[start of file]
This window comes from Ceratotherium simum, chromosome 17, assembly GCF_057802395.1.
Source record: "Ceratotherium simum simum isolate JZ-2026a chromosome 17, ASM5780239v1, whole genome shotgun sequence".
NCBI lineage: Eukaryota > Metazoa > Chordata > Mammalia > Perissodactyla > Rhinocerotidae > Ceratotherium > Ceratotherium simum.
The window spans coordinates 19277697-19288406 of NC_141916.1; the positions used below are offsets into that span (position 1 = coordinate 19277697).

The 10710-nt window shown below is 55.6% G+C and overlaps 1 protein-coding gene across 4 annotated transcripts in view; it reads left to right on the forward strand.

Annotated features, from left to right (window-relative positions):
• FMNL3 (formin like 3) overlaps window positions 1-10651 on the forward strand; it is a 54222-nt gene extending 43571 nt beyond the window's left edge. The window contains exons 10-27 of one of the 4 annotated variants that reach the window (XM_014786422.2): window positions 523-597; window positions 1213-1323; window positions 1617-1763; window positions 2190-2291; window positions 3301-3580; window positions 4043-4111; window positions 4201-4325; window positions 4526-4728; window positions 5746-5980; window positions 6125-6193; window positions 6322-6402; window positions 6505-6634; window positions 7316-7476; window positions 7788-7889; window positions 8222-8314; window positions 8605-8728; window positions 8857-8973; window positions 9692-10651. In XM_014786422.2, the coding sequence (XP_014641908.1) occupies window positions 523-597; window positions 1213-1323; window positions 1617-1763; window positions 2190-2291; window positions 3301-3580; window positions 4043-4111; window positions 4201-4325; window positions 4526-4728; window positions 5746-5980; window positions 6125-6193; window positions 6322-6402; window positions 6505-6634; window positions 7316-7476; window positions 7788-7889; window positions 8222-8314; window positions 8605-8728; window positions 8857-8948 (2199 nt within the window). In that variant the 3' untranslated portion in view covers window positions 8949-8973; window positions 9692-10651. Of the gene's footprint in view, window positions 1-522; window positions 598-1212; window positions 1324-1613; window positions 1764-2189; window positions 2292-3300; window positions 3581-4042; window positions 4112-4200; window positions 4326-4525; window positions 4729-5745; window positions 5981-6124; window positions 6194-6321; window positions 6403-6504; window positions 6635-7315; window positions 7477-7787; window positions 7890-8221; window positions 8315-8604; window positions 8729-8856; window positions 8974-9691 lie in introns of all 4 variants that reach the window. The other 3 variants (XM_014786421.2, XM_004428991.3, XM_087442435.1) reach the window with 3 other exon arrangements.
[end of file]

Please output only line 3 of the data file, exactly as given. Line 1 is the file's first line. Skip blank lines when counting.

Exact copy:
NCBI lineage: Eukaryota > Metazoa > Chordata > Mammalia > Perissodactyla > Rhinocerotidae > Ceratotherium > Ceratotherium simum.